An interview with Fr. Kazimierz Piotrowski, CSsR
Since the beginning of the war in Ukraine, over 3.5 million refugees have arrived in Poland. This number increases by several thousands new arrivals daily. They are often destitute and abandoned people who need our help and care. As Redemptorists, sent primarily to the poor and abandoned, we try to respond to the signs of the times. For this reason, in many places, we open our doors to those fleeing war and provide for their needs. So it happened in Tuchow, where our Redemptorist religious house and the Major Seminary are located. We have given shelter to the refugees in the pilgrim’s house. One of the coordinators of this initiative is Father Kazimierz Piotrowski, CSsR, who talks about it in an interview.
Br. Krystian Grabowski, CSsR: Father Kazimierz, please say a few words about yourself.
Fr. Kazimierz Piotrowski, CSsR: At the beginning of my priestly life, I went to Ukraine, where I ministered for 6.5 years. There I got to know the language and culture. After returning to Poland, I worked as a missionary, and for over two decades, I was in charge of the economy of the Redemptorist Province of Warsaw. After I had finished this ministry, I returned to my missionary work and scientific studies.
K.G.: While ministering in a parish in Ukraine, you made friends and know the country better. What was your reaction to the news that war had begun?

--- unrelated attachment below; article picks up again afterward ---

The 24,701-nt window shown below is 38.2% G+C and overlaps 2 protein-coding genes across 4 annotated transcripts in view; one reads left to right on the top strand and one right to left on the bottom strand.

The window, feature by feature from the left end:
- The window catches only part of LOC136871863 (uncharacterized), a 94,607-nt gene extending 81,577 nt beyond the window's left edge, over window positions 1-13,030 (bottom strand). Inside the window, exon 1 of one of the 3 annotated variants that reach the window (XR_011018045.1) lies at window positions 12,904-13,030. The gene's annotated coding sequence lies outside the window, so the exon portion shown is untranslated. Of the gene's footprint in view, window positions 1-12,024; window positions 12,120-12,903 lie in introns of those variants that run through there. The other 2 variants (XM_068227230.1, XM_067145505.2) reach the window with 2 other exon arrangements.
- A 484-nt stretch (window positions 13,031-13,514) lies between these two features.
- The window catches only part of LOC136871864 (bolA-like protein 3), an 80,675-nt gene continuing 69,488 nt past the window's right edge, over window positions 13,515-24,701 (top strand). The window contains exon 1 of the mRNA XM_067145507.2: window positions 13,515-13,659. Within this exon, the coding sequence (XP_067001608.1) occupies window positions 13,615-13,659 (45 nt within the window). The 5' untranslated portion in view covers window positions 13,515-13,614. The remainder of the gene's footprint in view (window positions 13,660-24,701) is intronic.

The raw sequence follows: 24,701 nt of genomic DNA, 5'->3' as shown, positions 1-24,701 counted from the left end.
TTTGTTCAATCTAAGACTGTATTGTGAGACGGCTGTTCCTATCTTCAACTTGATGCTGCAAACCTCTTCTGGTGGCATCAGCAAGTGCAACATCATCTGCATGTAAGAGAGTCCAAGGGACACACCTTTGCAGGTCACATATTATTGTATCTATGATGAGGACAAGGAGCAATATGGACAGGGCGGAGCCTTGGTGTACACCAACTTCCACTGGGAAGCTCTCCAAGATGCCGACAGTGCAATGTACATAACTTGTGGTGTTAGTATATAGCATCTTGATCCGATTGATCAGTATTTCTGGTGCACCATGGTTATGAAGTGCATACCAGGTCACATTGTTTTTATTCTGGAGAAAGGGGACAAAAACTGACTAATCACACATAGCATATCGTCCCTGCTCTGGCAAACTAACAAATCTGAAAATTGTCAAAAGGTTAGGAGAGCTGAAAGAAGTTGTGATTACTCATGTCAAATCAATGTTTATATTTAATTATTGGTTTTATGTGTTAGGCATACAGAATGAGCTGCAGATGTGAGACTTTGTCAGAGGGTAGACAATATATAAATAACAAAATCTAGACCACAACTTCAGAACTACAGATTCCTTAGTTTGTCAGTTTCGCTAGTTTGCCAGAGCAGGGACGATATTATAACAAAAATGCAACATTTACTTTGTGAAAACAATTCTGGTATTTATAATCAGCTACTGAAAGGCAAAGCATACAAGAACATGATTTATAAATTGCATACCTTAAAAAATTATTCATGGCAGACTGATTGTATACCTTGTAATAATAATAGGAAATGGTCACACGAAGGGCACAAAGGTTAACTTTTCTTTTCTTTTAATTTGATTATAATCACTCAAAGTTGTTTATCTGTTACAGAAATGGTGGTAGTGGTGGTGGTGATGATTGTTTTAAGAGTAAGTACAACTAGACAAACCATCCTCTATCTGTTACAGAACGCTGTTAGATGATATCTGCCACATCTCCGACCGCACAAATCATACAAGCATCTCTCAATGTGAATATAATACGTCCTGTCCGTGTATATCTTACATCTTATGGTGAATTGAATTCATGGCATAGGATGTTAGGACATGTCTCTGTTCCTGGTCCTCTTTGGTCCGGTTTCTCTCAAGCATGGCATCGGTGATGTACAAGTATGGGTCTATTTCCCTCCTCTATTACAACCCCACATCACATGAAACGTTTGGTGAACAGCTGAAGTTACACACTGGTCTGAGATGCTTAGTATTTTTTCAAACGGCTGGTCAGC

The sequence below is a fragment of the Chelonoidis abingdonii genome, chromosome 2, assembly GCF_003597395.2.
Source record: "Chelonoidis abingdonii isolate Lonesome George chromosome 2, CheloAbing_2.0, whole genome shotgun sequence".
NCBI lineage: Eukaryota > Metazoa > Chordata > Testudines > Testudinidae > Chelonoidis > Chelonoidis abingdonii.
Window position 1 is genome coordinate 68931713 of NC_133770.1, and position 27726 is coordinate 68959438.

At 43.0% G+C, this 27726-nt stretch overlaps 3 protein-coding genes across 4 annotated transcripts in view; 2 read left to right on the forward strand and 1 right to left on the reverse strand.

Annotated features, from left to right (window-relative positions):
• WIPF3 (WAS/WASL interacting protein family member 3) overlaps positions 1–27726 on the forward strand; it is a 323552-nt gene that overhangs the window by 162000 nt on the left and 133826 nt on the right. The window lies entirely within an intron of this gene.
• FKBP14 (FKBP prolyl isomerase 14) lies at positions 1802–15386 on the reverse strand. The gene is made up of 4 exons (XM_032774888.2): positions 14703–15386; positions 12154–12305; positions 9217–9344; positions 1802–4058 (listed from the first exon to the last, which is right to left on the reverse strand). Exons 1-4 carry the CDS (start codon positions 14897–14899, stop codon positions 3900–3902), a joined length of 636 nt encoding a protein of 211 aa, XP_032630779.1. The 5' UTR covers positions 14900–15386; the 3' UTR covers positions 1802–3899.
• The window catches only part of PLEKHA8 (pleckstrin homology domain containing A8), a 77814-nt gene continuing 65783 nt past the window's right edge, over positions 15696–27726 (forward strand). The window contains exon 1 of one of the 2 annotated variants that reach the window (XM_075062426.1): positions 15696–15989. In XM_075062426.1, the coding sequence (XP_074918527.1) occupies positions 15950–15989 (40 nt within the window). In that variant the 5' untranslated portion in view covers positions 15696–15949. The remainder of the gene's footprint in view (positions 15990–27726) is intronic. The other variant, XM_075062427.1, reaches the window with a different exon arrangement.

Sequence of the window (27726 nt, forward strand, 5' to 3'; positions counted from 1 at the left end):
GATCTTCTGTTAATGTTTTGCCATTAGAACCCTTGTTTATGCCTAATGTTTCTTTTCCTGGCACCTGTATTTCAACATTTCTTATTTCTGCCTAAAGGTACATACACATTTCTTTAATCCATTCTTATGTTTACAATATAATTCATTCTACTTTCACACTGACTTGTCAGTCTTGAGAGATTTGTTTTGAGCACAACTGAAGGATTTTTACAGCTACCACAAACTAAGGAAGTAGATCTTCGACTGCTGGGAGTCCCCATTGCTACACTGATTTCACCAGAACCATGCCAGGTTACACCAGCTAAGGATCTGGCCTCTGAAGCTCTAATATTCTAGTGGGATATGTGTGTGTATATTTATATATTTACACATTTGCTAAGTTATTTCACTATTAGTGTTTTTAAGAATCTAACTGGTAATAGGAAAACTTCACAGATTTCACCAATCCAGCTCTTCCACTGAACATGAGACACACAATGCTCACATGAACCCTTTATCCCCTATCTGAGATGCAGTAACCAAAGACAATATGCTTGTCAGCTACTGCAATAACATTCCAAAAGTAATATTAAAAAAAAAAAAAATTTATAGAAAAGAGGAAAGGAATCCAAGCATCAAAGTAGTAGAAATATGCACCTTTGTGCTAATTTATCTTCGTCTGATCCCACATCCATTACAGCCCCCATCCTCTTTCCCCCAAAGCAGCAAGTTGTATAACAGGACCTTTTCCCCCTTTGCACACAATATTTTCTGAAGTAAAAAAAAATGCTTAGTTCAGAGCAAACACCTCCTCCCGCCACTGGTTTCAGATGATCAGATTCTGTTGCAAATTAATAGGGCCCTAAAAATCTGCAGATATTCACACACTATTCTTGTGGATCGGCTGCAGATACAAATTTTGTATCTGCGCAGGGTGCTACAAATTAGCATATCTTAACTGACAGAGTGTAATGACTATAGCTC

K.P.: I know history well, and I see the logic behind the war. These are certain things that one can predict. War means refugees and social, economic and military problems. Since the Second World War, it has been the first time we have dealt with such a big-scaled armed conflict. Russia seems not to have understood one basic thing: one man cannot be the ruler of Europe and blackmail others. Knowing the history (especially the 20th century), I am not surprised as I watch what is happening now.
K.G.: What were your first ideas and plans regarding helping refugees?
K.P.: The simplest! I made phone calls to my friends to raise funds to buy medicine and provide some supplies as humanitarian aid as quickly as possible. It was evident that such a vast displacement of millions of people would require a lot of money to help them. Society has to come together because no one can bear the cost of such an undertaking alone – and that is what happened. Next, we prepared everything to welcome refugees to Tuchów. We took in forty-five people from Ukraine. They were coming almost all from the eastern parts where there is currently heavy fighting; Donbas, Kharkiv, Mariupol, Irpin, etc. They are mainly mothers with children. We have also organised language courses in Polish: one in our religious house in Tuchów and the second one at the elementary school in the nearby town of Ciężkowice. Picking up at least the basic skills in language will help the refugees to find and take up a job.
K.G.: Who are the people that you have taken under your roof?
K.P.: It is a pretty large group of people who are constantly changing: some of them find work and change their place of residence. Today, on April 29, four new people arrived at the house. They are people of different ages with various problems and health conditions. We have one blind woman; there is also a lady who has cerebral palsy. Most of them left their homes in the Donbas area. When they arrived, they looked very lost, but they started to feel comfortable with us with time. From the beginning, I stressed to them to remember that we form one unique family together. The atmosphere is perfect. The refugees cooperate; they take care of the house and each other.
K.G.: What are their most significant needs? What did they expect the most?